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The best first word to use, and 5 other hacks that will make you way better at Wordle.

Have you seen the phrase Wordle bobbing around lately and you have no idea what it means?

Or maybe you're someone who is absolutely hooked on the game and loving every minute of it?

Whichever category you fall into, one thing is for sure: Wordle has taken the world by storm!

In just a few short months, this word game played for free on the Internet has millions of users, lots of celebrity fans, and plenty of hype. In a bid to be cool with the times, we've unpacked all your potential questions including what the hell this game is, who invented it, why is it so popular and some simple tricks that can make playing Wordle a lot easier!

Watch: The New York Times Games acquires Wordle. Post continues below.

Video via CNBC Television.

So what exactly is Wordle?

Wordle is a word game that provides a daily puzzle comprising of a five-letter word which players have six chances to guess.

The daily five-letter word is referenced as the Wordle, and each guess must be a valid five-letter word. Hit the enter button to submit. After each guess, the colour of the tiles will change to show how close your guess was to the word.

If a tile turns green, it means that specific letter you have guessed is correct.

If a tile turns yellow, it means that specific letter is a part of the five-letter word but you have put it in the wrong spot. 

If the tile turns grey, it means that specific letter is not at all a part of the daily word.

There are no ads or flashing banners, it's free (so far), there are no pop-ups asking for money: the design of the game's website is incredibly simple and basic but that's what users love about it. There's nothing pretentious.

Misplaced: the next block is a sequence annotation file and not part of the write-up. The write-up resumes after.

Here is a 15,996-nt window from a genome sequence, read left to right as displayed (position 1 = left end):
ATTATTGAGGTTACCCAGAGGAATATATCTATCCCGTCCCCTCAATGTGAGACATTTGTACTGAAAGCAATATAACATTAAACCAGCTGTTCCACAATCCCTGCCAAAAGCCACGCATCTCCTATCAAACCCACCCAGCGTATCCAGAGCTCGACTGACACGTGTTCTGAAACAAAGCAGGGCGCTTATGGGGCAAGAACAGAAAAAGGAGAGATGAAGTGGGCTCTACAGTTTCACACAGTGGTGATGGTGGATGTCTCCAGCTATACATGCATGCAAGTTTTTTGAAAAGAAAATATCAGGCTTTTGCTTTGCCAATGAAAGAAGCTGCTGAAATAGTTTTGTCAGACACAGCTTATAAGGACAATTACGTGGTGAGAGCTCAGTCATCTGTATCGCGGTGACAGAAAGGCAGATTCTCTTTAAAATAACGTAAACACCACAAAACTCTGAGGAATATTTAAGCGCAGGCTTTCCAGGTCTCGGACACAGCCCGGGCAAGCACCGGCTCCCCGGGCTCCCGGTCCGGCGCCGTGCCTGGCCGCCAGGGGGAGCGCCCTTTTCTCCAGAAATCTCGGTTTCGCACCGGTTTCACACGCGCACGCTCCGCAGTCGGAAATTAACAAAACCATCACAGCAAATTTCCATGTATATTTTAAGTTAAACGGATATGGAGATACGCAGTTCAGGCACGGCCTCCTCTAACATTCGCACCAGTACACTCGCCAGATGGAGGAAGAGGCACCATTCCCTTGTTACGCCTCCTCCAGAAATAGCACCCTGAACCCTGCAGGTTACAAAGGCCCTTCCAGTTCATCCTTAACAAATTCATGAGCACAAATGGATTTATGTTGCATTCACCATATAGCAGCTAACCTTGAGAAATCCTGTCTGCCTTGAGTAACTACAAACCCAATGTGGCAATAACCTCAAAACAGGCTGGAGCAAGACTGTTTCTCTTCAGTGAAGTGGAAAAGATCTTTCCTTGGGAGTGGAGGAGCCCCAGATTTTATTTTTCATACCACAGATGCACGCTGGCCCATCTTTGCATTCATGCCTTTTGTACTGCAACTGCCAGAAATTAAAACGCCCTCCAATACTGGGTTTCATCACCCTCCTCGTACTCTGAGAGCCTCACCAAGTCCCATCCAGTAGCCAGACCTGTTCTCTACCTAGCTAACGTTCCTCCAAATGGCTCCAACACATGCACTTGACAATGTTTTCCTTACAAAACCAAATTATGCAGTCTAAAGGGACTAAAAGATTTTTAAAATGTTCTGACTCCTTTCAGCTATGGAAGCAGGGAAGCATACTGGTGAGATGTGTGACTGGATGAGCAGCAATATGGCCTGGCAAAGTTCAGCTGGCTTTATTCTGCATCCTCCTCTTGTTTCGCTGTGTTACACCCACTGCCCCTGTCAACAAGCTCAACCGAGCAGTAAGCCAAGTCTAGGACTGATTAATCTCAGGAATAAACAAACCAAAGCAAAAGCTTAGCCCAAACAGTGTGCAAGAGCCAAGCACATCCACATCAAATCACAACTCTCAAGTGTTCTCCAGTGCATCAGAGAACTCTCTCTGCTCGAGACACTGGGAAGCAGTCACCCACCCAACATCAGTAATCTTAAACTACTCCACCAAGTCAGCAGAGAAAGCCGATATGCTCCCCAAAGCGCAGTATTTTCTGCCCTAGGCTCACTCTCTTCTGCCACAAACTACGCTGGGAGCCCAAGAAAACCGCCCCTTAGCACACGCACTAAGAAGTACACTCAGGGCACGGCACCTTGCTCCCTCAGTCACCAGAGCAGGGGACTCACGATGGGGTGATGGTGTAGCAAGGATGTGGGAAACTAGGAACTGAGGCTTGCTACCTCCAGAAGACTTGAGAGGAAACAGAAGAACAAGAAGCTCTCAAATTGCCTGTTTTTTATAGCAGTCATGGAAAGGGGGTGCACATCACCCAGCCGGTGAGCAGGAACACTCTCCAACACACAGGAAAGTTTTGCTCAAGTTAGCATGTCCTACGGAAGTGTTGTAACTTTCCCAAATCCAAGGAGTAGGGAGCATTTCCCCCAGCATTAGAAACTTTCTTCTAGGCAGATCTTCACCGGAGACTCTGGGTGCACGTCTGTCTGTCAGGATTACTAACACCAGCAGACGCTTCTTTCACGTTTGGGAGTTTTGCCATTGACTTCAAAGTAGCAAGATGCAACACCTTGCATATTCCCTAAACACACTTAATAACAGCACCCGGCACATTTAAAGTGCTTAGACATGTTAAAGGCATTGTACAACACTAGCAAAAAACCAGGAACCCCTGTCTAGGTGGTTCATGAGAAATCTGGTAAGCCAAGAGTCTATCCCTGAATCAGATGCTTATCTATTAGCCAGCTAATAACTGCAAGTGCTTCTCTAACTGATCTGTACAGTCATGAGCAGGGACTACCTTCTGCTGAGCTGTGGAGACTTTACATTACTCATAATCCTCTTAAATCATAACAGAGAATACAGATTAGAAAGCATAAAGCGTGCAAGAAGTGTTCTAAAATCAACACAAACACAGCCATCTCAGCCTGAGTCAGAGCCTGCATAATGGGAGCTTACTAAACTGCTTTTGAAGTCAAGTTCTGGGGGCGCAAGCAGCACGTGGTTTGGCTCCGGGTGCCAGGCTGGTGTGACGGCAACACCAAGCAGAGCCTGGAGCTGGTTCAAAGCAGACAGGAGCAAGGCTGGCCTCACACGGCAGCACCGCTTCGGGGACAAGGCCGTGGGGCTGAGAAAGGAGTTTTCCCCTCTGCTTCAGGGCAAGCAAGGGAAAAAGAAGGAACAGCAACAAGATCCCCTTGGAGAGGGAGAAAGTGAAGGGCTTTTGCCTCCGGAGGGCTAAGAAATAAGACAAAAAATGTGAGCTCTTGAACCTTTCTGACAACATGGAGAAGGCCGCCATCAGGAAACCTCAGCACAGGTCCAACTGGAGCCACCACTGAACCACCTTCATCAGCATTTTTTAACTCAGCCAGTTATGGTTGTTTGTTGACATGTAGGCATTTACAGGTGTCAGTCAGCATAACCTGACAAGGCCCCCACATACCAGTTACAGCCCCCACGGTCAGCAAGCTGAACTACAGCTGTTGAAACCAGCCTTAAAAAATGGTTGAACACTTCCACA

Image: Getty. Who invented Wordle?

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Wordle was created by software engineer Josh Wardle, the game's name a play on the creator's surname.

In a profile interview, Wardle said he knew his partner loved word games, so Wardle decided to create a guessing game for just the two of them. 

After a couple of months' fun, Wardle decided to release the game to the rest of the world in October 2021.

In November, 90 people played Wordle. By early January over 300,000 people were playing Wordle.

Now it has millions of players.

Although it's important to note that the concept of the game is nothing new.

As reported by The Atlantic, the recently revived game show Lingo had a similar format and so does Jotto - a logic-oriented word game invented in the 1950s. Not to mention the family favourite board game Mastermind too, which is similar to Wordle in that it's a code-breaking guess-the-colour game.

Listen to Quizzish: Jessie Stephens Vs. Clare Stephens. Post continues after audio.


Wordle is so popular that The New York Times Company just bought it.

Just this week, The New York Times Company bought the game from Josh Wardle. And unfortunately for fans, the newspaper has hinted that it may not be free to play in the future...

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Wardle decided to sell the virtual puzzle after it snowballed and became "overwhelming" to run.